Ebola suspect traced to Delhi

No need for panic, says health minister

Ebola suspect traced to Delhi

A suspected case of Ebola virus has been traced to south-west Delhi’s Dwarka area and has been kept under watch. The person, however, has not shown any symptoms since the last 18 days and the Health Ministry has refused to press the panic button.

The ministry was alerted by the World Health Organisation (WHO) about a traveller who landed in New Delhi on July 20 as a confirmed case of Ebola virus infection.

“He has been traced to Dwarka in south-west Delhi. This person was found to be healthy. He has been provided with all necessary guidelines for self-monitoring and asked to report to the authorities in case of manifestation of symptoms,” said a Health Ministry statement.

The incubation period for Ebola infection—described as an international health emergency by the WHO—varies between 2 and 21 days. Initial symptoms are fatigue, fever, headache, sore throat, pain—all of which are similar to flu symptoms.

As the disease progresses, a patient can experience abdominal pain, vomiting, diarrhoea and loss of appetite, besides laboured breathing, trouble swallowing and chest pain. A rash, excessive bruising and bloody blisters on the skin are among the visual manifestations of the infection, which has a very high fatality rate (60-90 per cent) and no cure.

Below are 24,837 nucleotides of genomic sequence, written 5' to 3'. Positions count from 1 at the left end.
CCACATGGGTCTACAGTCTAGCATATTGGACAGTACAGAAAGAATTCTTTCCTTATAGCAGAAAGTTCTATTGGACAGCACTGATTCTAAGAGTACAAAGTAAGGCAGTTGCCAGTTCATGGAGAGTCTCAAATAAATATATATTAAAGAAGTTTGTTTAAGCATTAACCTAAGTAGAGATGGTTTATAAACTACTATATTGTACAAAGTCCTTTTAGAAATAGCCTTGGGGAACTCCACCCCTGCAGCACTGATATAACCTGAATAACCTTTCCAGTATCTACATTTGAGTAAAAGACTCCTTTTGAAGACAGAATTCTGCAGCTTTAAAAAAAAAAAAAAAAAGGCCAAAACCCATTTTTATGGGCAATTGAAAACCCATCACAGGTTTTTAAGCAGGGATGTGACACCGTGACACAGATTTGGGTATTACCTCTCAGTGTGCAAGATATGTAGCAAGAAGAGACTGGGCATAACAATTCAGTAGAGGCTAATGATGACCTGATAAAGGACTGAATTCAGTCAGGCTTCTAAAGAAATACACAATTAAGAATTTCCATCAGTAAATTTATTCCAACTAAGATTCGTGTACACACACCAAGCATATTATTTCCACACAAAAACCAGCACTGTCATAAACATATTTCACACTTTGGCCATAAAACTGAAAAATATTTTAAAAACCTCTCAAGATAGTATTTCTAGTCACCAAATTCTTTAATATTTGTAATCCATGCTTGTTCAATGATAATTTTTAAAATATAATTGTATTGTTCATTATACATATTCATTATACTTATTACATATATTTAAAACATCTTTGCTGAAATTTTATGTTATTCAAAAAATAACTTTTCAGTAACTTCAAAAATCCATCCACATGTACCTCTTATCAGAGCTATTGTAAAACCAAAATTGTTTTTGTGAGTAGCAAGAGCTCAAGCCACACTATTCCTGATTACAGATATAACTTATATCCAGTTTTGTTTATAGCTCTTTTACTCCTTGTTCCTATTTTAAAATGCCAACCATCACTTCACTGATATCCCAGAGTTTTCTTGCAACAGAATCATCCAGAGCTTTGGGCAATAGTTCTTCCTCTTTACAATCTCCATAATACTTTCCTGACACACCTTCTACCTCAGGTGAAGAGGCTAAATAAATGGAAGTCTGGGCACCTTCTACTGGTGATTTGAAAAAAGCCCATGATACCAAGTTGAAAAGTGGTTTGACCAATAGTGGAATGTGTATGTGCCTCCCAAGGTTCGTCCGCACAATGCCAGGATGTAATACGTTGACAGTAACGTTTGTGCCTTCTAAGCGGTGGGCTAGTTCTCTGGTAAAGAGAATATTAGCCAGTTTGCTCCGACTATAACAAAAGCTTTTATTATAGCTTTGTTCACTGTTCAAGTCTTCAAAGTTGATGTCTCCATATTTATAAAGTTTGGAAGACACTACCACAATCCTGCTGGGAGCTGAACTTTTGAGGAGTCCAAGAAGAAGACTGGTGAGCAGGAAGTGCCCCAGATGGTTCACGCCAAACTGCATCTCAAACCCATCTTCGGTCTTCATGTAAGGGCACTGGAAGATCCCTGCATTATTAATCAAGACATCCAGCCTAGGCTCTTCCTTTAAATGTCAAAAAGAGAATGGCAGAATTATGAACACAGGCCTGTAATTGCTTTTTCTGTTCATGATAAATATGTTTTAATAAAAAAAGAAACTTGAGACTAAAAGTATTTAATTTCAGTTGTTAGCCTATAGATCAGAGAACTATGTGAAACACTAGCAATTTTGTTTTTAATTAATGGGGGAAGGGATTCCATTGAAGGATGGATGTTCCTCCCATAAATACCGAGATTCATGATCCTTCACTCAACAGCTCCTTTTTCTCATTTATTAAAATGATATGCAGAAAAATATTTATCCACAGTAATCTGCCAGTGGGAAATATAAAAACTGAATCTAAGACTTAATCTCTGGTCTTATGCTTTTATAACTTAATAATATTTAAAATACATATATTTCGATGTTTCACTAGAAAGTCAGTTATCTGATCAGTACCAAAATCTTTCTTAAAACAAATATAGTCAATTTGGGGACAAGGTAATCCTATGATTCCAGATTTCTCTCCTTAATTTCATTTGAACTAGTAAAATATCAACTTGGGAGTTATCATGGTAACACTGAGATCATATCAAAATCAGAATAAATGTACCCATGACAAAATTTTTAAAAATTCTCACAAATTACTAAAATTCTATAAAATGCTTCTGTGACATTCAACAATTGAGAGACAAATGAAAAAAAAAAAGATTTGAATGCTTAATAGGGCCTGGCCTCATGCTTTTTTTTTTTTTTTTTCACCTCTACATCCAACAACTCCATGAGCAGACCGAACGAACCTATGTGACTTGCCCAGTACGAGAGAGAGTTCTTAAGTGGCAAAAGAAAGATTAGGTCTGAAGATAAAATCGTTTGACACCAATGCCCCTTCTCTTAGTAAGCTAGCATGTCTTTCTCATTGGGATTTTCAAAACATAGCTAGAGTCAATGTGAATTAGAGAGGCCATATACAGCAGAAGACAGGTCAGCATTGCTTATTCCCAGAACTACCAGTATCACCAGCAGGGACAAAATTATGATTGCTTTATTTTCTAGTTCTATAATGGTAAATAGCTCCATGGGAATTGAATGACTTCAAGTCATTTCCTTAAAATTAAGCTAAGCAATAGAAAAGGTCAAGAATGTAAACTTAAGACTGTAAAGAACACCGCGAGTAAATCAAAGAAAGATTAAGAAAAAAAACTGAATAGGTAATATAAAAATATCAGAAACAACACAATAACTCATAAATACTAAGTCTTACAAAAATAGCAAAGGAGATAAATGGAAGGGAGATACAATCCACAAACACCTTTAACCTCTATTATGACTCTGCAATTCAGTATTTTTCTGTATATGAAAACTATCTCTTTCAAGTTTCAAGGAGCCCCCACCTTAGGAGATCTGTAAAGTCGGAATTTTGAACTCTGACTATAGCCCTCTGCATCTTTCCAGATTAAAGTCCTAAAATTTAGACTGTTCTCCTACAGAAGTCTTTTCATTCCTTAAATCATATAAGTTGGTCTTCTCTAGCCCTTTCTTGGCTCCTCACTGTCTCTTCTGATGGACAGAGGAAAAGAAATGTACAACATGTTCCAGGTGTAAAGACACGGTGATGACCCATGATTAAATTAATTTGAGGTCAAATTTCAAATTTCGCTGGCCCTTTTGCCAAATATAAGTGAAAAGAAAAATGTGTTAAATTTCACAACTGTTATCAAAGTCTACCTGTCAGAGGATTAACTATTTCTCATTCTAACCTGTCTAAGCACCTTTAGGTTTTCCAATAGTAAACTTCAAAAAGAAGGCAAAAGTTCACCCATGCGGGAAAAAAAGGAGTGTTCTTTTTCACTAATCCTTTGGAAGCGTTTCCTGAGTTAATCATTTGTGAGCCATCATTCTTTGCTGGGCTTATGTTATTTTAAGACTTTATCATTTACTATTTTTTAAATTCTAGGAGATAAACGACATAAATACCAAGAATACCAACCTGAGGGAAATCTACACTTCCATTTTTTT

On Friday, Health Minister Harsh Vardhan said: “There is no cause for panic. We have put in operation the most advanced surveillance and tracking systems.”

In New Delhi, Ram Manohar Lohia Hospital has been identified for the management of any case of disease caused by Ebola virus. A 24-hour helpline will be functional from August 9. The numbers are (011)-23061469, 23013205 and 23011302.

As hospitals worldwide have been put on high alert, the Health Ministry roped in the Home and Civil Aviation Ministries for collection and collation of information on travellers to India through the affected countries in west Africa.

It will be mandatory for flight passengers to declare their movement in the recent past and their addresses in India through health cards. The database created would help track people who later develop symptoms.

While surveillance is being strengthened at airports and seaports, the Health Ministry's integrated disease surveillance programme is on alert.  The National Institute of Virology, Pune, and National Centre for Disease Control in Delhi are prepared to test samples for diagnosis.

In addition, the estimated 47,000 Indians in the affected countries are being contacted by the Indian missions. However, most of them are in Nigeria, which is the least affected.

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